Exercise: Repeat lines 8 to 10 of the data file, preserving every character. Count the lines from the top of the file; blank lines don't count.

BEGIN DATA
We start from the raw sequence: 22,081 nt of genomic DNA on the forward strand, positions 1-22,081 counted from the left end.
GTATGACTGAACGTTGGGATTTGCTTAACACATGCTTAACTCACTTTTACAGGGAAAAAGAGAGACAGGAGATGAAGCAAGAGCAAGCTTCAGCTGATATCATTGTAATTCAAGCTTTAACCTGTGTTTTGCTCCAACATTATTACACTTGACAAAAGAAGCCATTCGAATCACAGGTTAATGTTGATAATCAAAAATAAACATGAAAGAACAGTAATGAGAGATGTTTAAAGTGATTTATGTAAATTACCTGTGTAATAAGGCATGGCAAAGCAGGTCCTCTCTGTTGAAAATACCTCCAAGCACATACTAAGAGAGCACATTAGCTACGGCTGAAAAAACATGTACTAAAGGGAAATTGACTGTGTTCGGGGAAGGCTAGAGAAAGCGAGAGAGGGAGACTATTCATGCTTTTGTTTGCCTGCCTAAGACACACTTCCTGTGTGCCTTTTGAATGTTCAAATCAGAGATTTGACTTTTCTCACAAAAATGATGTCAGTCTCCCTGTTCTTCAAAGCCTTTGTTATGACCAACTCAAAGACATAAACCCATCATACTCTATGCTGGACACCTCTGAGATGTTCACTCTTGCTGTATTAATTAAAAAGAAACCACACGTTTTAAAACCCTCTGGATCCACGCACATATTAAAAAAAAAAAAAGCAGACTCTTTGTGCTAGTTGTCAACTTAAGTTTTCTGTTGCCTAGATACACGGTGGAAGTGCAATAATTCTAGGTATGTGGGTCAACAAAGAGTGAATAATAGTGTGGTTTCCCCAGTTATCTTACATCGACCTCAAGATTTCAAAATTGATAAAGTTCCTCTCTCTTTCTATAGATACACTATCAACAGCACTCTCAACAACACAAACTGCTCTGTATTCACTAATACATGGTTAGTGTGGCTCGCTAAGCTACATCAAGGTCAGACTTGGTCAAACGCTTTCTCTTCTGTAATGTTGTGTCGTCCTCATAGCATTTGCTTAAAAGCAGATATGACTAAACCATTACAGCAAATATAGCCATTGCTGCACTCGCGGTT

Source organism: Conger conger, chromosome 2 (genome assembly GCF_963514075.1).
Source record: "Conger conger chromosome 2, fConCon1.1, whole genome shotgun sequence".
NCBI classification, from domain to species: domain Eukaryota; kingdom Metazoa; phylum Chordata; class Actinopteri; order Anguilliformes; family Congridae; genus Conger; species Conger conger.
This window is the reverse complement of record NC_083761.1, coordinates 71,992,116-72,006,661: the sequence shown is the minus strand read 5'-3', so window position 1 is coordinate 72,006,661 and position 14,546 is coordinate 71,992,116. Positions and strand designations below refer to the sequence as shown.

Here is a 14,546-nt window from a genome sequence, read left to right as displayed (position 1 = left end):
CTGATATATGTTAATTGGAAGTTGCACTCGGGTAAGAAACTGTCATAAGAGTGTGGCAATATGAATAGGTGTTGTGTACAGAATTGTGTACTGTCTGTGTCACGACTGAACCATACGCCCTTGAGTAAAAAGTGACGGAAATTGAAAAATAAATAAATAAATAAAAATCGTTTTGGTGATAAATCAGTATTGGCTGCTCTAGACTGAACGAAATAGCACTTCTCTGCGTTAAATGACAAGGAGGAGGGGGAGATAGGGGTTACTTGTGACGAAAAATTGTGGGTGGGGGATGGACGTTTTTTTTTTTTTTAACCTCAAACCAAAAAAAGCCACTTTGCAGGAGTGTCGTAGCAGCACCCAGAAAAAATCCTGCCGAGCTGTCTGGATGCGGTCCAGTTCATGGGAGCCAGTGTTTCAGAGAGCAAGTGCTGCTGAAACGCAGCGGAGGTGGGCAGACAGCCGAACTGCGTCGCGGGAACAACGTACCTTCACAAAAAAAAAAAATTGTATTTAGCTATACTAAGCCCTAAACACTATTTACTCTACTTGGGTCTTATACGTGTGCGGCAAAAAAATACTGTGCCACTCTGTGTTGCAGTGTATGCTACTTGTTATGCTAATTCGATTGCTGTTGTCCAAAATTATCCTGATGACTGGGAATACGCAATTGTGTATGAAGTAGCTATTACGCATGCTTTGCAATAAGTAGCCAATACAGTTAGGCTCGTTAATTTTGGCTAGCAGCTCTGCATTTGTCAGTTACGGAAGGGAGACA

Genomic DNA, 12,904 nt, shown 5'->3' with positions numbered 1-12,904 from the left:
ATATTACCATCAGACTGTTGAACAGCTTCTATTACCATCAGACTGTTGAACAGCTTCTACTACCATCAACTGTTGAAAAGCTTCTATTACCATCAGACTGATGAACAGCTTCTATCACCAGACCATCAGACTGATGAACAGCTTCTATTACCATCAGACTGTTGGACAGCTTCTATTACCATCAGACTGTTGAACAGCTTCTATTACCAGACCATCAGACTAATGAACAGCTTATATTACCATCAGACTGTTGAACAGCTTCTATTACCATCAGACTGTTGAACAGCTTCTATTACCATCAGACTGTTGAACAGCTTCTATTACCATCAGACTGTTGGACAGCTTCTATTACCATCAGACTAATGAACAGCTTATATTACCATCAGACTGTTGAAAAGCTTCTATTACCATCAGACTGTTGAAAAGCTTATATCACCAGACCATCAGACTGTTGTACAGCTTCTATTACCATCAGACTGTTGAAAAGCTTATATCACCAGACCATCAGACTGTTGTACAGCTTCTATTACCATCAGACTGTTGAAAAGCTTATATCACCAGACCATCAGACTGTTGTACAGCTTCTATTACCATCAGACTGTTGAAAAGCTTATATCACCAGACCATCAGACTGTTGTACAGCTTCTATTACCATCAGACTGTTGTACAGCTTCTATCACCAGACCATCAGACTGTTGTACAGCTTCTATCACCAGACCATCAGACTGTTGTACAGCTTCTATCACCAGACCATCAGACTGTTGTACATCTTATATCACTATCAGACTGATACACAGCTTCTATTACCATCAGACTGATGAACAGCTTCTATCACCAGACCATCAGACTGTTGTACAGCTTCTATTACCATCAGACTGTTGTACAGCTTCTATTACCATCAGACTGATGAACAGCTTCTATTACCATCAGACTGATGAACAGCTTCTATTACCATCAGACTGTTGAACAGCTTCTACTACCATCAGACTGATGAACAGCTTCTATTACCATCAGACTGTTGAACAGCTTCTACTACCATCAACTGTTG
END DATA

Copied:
CTGATATATGTTAATTGGAAGTTGCACTCGGGTAAGAAACTGTCATAAGAGTGTGGCAATATGAATAGGTGTTGTGTACAGAATTGTGTACTGTCTGTGTCACGACTGAACCATACGCCCTTGAGTAAAAAGTGACGGAAATTGAAAAATAAATAAATAAATAAAAATCGTTTTGGTGATAAATCAGTATTGGCTGCTCTAGACTGAACGAAATAGCACTTCTCTGCGTTAAATGACAAGGAGGAGGGGGAGATAGGGGTTACTTGTGACGAAAAATTGTGGGTGGGGGATGGACGTTTTTTTTTTTTTTAACCTCAAACCAAAAAAAGCCACTTTGCAGGAGTGTCGTAGCAGCACCCAGAAAAAATCCTGCCGAGCTGTCTGGATGCGGTCCAGTTCATGGGAGCCAGTGTTTCAGAGAGCAAGTGCTGCTGAAACGCAGCGGAGGTGGGCAGACAGCCGAACTGCGTCGCGGGAACAACGTACCTTCACAAAAAAAAAAAATTGTATTTAGCTATACTAAGCCCTAAACACTATTTACTCTACTTGGGTCTTATACGTGTGCGGCAAAAAAATACTGTGCCACTCTGTGTTGCAGTGTATGCTACTTGTTATGCTAATTCGATTGCTGTTGTCCAAAATTATCCTGATGACTGGGAATACGCAATTGTGTATGAAGTAGCTATTACGCATGCTTTGCAATAAGTAGCCAATACAGTTAGGCTCGTTAATTTTGGCTAGCAGCTCTGCATTTGTCAGTTACGGAAGGGAGACA

Genomic DNA, 12,904 nt, shown 5'->3' with positions numbered 1-12,904 from the left:
ATATTACCATCAGACTGTTGAACAGCTTCTATTACCATCAGACTGTTGAACAGCTTCTACTACCATCAACTGTTGAAAAGCTTCTATTACCATCAGACTGATGAACAGCTTCTATCACCAGACCATCAGACTGATGAACAGCTTCTATTACCATCAGACTGTTGGACAGCTTCTATTACCATCAGACTGTTGAACAGCTTCTATTACCAGACCATCAGACTAATGAACAGCTTATATTACCATCAGACTGTTGAACAGCTTCTATTACCATCAGACTGTTGAACAGCTTCTATTACCATCAGACTGTTGAACAGCTTCTATTACCATCAGACTGTTGGACAGCTTCTATTACCATCAGACTAATGAACAGCTTATATTACCATCAGACTGTTGAAAAGCTTCTATTACCATCAGACTGTTGAAAAGCTTATATCACCAGACCATCAGACTGTTGTACAGCTTCTATTACCATCAGACTGTTGAAAAGCTTATATCACCAGACCATCAGACTGTTGTACAGCTTCTATTACCATCAGACTGTTGAAAAGCTTATATCACCAGACCATCAGACTGTTGTACAGCTTCTATTACCATCAGACTGTTGAAAAGCTTATATCACCAGACCATCAGACTGTTGTACAGCTTCTATTACCATCAGACTGTTGTACAGCTTCTATCACCAGACCATCAGACTGTTGTACAGCTTCTATCACCAGACCATCAGACTGTTGTACAGCTTCTATCACCAGACCATCAGACTGTTGTACATCTTATATCACTATCAGACTGATACACAGCTTCTATTACCATCAGACTGATGAACAGCTTCTATCACCAGACCATCAGACTGTTGTACAGCTTCTATTACCATCAGACTGTTGTACAGCTTCTATTACCATCAGACTGATGAACAGCTTCTATTACCATCAGACTGATGAACAGCTTCTATTACCATCAGACTGTTGAACAGCTTCTACTACCATCAGACTGATGAACAGCTTCTATTACCATCAGACTGTTGAACAGCTTCTACTACCATCAACTGTTG